*. The Puddle Jumpers (under the hips & under the hands) can be clipped together, so that the students are more easily drilled and taught at the same time, as a semi-private.
*. Notice where the students have their right arms positioned on the puddle jumpers that are under their hips, so that they are not able to do the typical extra dog paddle pull while rotating to breathe.
* When the hips and arm are “forced” to be elevated to the surface like this, it influences the head position to be flatter, It is more comfortable to do it correctly.
*. These Grade 7/8 students have already been taught to do the first drills of this series (Swordfish Kick, Warrior Kick, & Quick Swim-Breathing. Otherwise, this drill would be more difficult.
For More Watersafe Swim School Youtube Videos: https://www.youtube.com/user/SwimWatersafe
* When back floating a baby, simply hold the baby’s head allowing the body to float freely and naturally in the water. This can be accomplished with the inflatable Baby Neck Float Ring
* By only supporting the head (by hand or with the ring) to protect
against unexpected submersion, the newborn baby is able to experience “the motion of the ocean” and organically move his limbs and torso more easily than on land.
*. The Neck Float Ring is an acceptable floating device suited for babies until about 4 months, since it mimics the same hold that a parent or teacher uses to support the baby’s head.
Watersafe Swim School in Los Alamitos and Seal Beach is “the best place for parents-to-be, new parents and young families to swim, learn and grow together”. Learning to swim is wonderful journey for your baby! Need more information about improving your child’s confidence through kids swimming lessons? Contact Our Swim Instructors!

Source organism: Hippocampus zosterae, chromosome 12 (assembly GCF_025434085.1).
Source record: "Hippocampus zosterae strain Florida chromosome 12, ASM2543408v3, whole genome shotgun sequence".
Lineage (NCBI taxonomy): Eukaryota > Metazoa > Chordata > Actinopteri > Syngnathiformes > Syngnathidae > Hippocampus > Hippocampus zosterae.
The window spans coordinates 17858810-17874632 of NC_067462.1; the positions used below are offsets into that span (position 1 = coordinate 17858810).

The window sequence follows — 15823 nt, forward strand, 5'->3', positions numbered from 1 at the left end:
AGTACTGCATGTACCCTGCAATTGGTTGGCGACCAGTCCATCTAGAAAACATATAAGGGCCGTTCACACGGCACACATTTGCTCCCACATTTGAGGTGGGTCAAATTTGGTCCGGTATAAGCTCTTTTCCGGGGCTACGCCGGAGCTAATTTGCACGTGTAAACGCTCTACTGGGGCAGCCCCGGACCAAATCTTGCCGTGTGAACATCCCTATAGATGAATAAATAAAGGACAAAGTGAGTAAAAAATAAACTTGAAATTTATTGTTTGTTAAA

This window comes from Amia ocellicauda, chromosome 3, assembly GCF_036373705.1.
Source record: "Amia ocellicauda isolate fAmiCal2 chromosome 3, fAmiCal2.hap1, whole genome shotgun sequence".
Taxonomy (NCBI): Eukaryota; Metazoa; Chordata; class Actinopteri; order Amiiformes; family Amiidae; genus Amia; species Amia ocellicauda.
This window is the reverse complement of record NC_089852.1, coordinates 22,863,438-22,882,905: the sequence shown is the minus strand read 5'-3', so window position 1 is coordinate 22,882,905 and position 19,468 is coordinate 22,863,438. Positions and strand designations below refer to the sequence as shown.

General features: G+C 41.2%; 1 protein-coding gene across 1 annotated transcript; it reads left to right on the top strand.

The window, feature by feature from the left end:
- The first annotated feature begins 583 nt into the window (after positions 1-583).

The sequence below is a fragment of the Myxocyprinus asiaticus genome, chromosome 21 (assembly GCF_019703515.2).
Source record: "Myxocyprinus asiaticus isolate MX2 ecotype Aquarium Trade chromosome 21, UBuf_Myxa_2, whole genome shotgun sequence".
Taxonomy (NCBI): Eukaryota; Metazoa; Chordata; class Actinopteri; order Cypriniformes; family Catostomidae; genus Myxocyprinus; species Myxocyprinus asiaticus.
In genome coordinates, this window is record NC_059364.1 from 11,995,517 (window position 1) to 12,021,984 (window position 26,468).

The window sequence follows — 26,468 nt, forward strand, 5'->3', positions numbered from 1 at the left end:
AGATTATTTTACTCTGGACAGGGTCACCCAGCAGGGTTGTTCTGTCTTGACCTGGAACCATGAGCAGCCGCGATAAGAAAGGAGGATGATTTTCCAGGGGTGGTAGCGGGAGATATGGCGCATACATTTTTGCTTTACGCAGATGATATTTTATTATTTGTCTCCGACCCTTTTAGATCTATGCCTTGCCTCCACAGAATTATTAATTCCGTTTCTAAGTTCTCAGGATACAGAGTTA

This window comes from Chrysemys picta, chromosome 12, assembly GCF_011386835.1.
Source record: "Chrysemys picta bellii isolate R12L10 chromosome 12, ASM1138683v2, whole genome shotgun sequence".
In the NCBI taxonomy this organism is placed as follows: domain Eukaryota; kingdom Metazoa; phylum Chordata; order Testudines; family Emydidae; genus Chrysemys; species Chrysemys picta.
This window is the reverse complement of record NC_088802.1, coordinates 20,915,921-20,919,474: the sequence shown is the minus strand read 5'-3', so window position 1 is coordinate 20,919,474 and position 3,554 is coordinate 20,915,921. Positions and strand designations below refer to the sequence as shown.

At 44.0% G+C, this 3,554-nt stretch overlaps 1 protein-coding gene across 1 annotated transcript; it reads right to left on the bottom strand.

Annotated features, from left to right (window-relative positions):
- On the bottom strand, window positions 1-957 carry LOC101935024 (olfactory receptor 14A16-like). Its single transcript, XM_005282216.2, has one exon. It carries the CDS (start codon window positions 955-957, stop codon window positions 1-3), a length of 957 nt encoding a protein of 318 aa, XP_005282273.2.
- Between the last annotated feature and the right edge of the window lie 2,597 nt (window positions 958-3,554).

In education, scaffolding refers to a variety of instructional techniques used to move students progressively toward stronger understanding and, ultimately, greater independence in the learning process. When teaching students to swim, we use the scaffolding techniques to provide successive levels of temporary support that help students become independent and reach higher levels of skill acquisition that they would not be able to achieve without assistance. Like physical scaffolding, the supportive strategies are incrementally removed when they are no longer needed, and the teacher gradually shifts more responsibility over the learning process to the student.
* Learning always precedes from THE KNOWN to THE NEW.
* GOOD TEACHING recognizes and builds on this
* A student learning new skills and concepts is like a carpenter building a house.
* In order to build the house safely and correctly, carpenters needs to stand on scaffolding until they are ready to move on to the next stage of construction.
* The construction of learning starts from the ground up.
* The NEW is built on top of the KNOWN.
* In the learning environment, teachers provide SCAFFOLDING to support the construction of NEW LEARNING for individual and groups of students.
Smart Fish Method Stroke level students and pre-comp swimmers (who have mastered Warrior Freeestyle) should do a proper streamline push- off from the wall at the start of every lap.
– Horizontal posture,
– Arms reaching,
– Head down and flat.
– Strong Kick (except Breaststroke)
This needs to become a habit for them, so that when the teacher or coach explains the next drill, he will not have to remind them to streamline push-off the wall. Typically, the students will focus and remember only the last thing they are told. If that last command is the reminder to streamline off the wall, do not be surprised if all the instructions regarding the drill are completely forgotten.
Therefore, take time to simply teach the streamline and break-out to all SFM stroke school levels. Drill the Skill until it becomes a habit, so that they will not have to be reminded of this requirement in the future.